Updated: Jan. 13, 2020 at 12:41 p.m.
Michael King always found joy in teaching others about math and science from a young age.
He has tutored many of his fellow students since elementary school and knew his future belonged with the study of chemistry and in pedagogy when he headed to college at the Illinois Institute of Technology. After receiving his doctorate from Harvard University, he started as an associate professor in the discipline at New York University in 1970 before he began at GW in 1973 – 2020 marks his 50th and final year of working in academia.
“I knew at a very early age that teaching was something that was natural and comfortable for me, and I knew I wanted to pursue it,” King said.
After serving as the chair of the chemistry department for more than 20 years, from 1996 to 2019, King will retire from teaching at the end of this academic year to focus on his own research. After retirement, King plans to travel with his wife, conduct more of his own research on organic chemistry in GW’s laboratories and work on behalf of the department to recruit graduate students.
“It was just an amazing experience, and I am really humbled to have been able to represent this department in a period of substantial growth,” King said. “For over the years, I have had amazing colleagues and I am so proud to be able to represent them in the forms of the University.”
King said he has been heavily involved with the organic chemistry program at the University throughout his career, teaching Organic Chemistry I and II and managing laboratory operations for the program.
“Chemistry was an area of science that came naturally to me from high school to now,” King said. “I always enjoyed it – I liked the manipulations, I enjoyed watching the chemistry unfold in the laboratory – so all of that sort of played out from my bachelor’s degree to my doctorate.”
He said he enjoyed the size of GW’s student body during the first couple decades of his career – smaller than the student body in recent years – because the smaller class sizes allowed him to get to know his students and talk with them “on a little bit more on a personal level.”
King said he felt his previous experiences in academia made him qualified to serve as chair of the department after his predecessor David Ramaker resigned. He said he put his name up for consideration to serve in the position, and his colleagues elected him to serve as the department’s leader.
“I was fortunate for my colleagues to have the confidence to select me to do that,” King said. “So one of the things I was particularly interested in doing was to improve the communication and collaboration of the department that would be of value to my colleagues.”
While serving as chair, he worked to increase opportunities for faculty in the department to work together and confer on projects, King said.
King’s colleagues said he consistently sought to provide support to students, faculty and the University throughout his tenure.
Former Provost Forrest Maltzman said he worked with King on several different initiatives and projects, including the design process for the Science and Engineering Hall and the creation of the Columbian College of Arts and Sciences’ Dean’s Council.
He said King played a “leading role” working with the provost’s office and the Department of Operations to develop SEH’s design, adding that King deserves a large portion of the credit for the building’s completion, which Maltzman characterized as “inevitably the most complex building in the University.”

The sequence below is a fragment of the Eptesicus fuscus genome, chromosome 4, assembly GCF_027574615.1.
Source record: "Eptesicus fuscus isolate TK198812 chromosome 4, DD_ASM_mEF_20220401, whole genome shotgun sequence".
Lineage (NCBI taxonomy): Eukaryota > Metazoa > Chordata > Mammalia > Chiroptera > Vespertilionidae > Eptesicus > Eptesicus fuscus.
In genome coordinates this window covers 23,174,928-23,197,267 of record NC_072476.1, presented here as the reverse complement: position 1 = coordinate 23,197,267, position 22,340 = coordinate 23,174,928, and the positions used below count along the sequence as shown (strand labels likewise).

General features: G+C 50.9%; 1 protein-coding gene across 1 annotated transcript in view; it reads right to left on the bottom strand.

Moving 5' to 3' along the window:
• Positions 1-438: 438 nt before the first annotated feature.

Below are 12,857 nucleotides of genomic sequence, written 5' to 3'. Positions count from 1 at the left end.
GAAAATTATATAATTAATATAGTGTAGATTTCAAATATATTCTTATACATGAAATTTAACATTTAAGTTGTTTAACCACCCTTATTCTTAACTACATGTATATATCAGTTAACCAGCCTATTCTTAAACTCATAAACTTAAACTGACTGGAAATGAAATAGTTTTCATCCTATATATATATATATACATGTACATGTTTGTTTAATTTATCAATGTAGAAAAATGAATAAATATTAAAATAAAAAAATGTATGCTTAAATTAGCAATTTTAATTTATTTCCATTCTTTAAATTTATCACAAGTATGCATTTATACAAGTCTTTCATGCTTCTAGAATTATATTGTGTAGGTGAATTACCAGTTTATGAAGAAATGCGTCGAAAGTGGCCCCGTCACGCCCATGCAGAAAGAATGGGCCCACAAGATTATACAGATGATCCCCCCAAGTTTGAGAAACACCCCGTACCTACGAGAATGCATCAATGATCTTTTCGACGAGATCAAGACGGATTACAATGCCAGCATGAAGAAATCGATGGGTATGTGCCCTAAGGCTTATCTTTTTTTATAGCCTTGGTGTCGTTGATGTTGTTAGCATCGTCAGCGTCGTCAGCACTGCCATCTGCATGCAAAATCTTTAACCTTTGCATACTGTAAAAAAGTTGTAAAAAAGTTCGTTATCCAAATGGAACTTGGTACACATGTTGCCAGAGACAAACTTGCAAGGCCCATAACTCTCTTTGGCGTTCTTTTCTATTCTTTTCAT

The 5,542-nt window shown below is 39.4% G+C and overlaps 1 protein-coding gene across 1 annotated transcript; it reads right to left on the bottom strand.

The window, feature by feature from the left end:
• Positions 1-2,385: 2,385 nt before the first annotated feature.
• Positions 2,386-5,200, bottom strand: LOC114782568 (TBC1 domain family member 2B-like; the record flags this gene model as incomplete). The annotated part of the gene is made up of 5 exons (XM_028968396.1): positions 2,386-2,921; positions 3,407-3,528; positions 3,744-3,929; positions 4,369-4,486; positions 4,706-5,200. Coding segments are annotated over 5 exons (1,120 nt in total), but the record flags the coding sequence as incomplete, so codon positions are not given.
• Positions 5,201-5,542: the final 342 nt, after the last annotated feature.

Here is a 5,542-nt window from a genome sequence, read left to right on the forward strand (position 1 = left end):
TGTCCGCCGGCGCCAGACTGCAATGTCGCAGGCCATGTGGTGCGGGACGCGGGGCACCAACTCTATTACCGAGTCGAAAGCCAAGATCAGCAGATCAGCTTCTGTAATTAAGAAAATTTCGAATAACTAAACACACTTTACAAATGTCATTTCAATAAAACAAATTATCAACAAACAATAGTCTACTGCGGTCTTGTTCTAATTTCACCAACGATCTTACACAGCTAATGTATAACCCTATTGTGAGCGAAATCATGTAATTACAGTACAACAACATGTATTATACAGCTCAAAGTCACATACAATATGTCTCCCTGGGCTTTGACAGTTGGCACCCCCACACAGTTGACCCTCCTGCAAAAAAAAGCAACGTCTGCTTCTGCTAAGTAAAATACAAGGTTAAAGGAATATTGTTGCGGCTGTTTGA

Maltzman said King has served as a mentor to “academic leaders” across the University and has demonstrated the value of collaboration and collegiality.
“While building a very successful and research-oriented chemistry department is an important contribution that Michael made, his impact is much broader and his legacy will be felt for a very long time across the University because of the lessons he informally taught his colleagues about being an academic leader and the example he set,” Maltzman said in an email.
Christopher Cahill, the current chair of the chemistry department, said King played an integral role in growing the department to its fullest potential by doubling the number of faculty in the department.
“He has been tirelessly flying the chemistry flag the entire time he has been here and, as a consequence, we have been able to grow and have our aspirations for research and education evolve accordingly,” Cahill said.
Cahill said one of his fondest memories of King was watching him hold office hours in a hallway in SEH using the building’s whiteboard walls. He said a crowd always showed up to talk to King, even on a Friday afternoon.
“He was sort of beloved because he has taught organic chemistry this whole time and organic chemistry has, in many respects, an undeserved reputation of being an incredibly difficult and sometimes ‘weed-out’ course,” Cahill said. “But Michael King has never taught this as a weed-out course and has always been committed to his students’ success.”
LaKeisha McClary, an assistant professor of chemistry, said she has seen King work “tirelessly” to support faculty members’ individual growth as well as the department’s collective growth throughout her seven years working with him.
“I appreciate a lot about Dr. King, but perhaps what resonates most with me is that he always considered different perspectives within the department and sought to do what was best for us – our graduate students and chemistry majors and minors, our staff and our faculty,” she said in an email.
This post has been updated to reflect the following correction:
The Hatchet originally reported that King taught General Chemistry I and II at GW. He taught Organic Chemistry I and II. We regret this error.